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Howard R

Classification of building information – European and IT systems

Abstract: Introduction Organisation of the information needed to design, construct and manage a building is still based upon traditional trades and classification tables. European countries have established sources of information: specifications, element tables and product databases, based on categories, such as SfB, defined 50 years ago. The Danish Centrecontract on Building Classification is following projects in several other countries, to update its systems, provide greater integration of data, and keep up with new information technologies. This paper presents experience from studying developments in several countries, relating them to the needs of Denmark, and anticipating the future demands of IT. IT context The possibilities with IT for more flexible searches on advanced representations of building entities require fundamental changes in integrating, exchanging and accessing information. There is a proliferation of web portals and project webs, and some common structure that relates to international practice is needed. Methods of searching are changing from traditional categories to full text and structured keywords. New methods of representing building data such as the IFCs and XML are having a major influence alongside standards for building data. The Centrecontract is relating these to the current practice in many types of firm in the Danish building industry. Objectives The Centrecontract is due for completion in 2002 but the research being carried out by DTU will be presented at the end of 2000 and 2001. The broad objectives are for the partners to develop tools for building elements, schedules of rates and product classification, within a common framework, and to promote these and provide education. The research has defined the needs of Danish industry, is learning from experience in other countries, and will predict the likely influence of IT developments in future. This paper reports on some of the information systems being developed in other countries. Methodology The approach taken was to talk to experts rather than to collect new statistical information. In each country at least one developer of new information systems was interviewed, one researcher and one user organisation. They were asked about the systems currently used in their country, new systems being developed, and any experience of their use. They were also asked about how changes had been, or could be, made in the general organisation of information about building. Relevant standards and the many building information services on the Web were also studied to find the common elements, and see how Denmark could develop systems to suit local needs. Some preliminary findings Factors from Denmark include the need to link to the familiar SfB system, using the same structure right through the process, the importance of the client and resistance to standards. Other countries studied so far are developing improved systems, with Sweden leading the way with BSAB 96, the UK with Uniclass to unite its different classification systems, and Holland and Norway proposing Lexicon and BARBI respectively. Common factors are the list of tables defined in ISO 12006-2, the work of EPIC in product classification, the influence of the IFCs and the use of the Web and XML. This work will be completed at the end of 2000 and recommendations made to the other partners in the Centrecontract for the systems that will help meet the needs of the Danish building industry.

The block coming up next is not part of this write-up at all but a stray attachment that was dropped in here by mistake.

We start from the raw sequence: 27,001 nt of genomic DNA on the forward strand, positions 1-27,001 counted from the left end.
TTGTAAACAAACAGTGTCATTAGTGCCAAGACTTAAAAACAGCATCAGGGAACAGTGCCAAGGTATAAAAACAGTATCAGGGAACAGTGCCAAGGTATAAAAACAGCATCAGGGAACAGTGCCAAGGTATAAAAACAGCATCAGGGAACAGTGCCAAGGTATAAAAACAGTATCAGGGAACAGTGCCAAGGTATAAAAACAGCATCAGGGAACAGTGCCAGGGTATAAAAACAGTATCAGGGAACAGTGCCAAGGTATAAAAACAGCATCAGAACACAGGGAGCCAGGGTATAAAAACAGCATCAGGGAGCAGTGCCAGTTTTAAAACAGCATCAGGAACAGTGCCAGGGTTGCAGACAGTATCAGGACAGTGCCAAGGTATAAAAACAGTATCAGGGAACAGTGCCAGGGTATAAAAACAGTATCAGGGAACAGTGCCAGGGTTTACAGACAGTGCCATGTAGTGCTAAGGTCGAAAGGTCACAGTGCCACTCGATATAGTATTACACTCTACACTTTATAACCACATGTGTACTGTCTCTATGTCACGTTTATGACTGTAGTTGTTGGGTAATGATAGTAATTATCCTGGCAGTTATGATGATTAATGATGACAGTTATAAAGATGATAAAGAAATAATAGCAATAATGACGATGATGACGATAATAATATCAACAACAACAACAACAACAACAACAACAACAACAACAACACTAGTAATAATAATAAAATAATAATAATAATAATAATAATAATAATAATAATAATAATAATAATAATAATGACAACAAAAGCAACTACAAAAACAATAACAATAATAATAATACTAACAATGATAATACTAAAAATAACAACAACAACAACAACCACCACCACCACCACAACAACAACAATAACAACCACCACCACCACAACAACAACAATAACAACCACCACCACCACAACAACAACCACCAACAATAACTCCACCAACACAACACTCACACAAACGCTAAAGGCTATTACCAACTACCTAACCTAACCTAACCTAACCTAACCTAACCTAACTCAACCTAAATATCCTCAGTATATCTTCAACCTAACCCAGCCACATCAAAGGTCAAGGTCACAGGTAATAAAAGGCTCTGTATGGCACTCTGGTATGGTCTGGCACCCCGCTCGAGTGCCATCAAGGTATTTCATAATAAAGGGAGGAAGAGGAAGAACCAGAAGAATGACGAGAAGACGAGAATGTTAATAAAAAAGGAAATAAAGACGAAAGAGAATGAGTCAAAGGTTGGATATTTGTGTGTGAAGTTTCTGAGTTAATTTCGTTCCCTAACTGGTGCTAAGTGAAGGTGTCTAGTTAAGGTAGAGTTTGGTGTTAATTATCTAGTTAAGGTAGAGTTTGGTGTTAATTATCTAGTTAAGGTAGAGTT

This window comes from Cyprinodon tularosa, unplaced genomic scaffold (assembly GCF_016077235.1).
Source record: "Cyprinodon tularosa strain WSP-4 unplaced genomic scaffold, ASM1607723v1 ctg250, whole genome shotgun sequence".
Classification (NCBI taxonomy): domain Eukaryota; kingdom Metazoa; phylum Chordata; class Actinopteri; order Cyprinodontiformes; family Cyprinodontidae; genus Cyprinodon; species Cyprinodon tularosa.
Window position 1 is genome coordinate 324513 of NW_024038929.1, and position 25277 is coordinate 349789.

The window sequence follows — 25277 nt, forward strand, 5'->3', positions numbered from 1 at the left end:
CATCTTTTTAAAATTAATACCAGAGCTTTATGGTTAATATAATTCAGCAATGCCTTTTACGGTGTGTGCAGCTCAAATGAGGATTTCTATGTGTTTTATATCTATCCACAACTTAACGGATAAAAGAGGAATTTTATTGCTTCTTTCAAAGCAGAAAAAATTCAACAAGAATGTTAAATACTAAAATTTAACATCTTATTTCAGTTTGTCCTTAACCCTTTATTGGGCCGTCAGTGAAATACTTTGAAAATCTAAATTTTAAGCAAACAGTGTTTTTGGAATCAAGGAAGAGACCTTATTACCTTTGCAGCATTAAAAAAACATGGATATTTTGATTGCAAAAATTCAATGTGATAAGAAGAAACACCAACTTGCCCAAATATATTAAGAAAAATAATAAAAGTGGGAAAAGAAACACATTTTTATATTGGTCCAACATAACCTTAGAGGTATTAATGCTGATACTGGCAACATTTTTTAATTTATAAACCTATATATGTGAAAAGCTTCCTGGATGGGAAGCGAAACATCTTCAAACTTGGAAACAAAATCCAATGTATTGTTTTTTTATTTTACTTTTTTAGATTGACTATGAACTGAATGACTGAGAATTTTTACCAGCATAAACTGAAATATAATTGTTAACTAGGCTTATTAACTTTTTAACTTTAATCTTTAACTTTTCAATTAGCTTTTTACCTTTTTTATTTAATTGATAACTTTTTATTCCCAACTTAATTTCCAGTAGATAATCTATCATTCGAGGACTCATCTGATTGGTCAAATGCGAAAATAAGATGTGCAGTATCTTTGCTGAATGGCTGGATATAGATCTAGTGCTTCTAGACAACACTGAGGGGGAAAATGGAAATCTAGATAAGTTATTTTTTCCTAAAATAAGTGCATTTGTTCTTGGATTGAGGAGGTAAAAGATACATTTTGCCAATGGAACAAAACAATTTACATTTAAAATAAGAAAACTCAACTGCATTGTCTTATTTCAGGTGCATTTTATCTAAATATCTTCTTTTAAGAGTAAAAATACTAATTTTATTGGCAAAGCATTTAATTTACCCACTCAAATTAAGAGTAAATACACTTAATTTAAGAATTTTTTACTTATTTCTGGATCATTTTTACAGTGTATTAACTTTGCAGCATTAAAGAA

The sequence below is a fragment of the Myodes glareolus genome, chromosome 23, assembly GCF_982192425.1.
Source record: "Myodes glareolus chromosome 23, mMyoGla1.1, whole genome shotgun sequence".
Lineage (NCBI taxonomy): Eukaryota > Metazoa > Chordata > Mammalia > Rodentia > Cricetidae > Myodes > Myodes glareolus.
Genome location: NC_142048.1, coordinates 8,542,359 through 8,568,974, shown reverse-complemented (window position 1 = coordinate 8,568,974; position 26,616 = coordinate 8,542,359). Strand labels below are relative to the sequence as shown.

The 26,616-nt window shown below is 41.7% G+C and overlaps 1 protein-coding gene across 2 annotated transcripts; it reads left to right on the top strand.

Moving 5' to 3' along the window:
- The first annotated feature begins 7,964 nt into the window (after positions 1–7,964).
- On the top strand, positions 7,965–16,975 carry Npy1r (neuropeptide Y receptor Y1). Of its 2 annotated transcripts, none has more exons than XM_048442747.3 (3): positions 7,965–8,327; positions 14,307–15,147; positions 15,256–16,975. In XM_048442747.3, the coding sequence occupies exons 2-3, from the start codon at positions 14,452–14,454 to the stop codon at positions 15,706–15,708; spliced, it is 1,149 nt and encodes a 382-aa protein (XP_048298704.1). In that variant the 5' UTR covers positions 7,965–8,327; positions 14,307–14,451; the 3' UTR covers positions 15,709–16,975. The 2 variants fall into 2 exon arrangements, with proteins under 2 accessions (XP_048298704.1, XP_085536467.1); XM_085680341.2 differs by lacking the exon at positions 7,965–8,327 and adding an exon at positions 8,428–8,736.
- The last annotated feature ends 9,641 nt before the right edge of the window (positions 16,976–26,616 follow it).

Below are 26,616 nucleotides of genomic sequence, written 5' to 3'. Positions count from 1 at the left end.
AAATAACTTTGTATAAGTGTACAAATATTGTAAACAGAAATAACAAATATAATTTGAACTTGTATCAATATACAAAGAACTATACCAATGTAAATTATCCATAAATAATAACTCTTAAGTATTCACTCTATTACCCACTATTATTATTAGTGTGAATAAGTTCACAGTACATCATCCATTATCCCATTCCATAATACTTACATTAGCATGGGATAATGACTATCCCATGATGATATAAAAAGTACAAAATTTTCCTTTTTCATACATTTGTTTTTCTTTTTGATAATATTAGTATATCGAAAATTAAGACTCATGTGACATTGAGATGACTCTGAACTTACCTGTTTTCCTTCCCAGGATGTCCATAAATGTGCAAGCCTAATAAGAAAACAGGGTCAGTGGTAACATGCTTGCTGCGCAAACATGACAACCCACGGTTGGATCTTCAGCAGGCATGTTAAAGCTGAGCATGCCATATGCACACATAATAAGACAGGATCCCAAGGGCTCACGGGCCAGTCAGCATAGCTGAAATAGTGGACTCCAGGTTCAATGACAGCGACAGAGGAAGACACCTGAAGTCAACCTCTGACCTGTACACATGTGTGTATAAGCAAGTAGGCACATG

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Full text: content.pdf (872,669 bytes) (available to registered users only)

Series: w78:2001 (browse)
Cluster: papers of the same cluster (result of machine made clusters)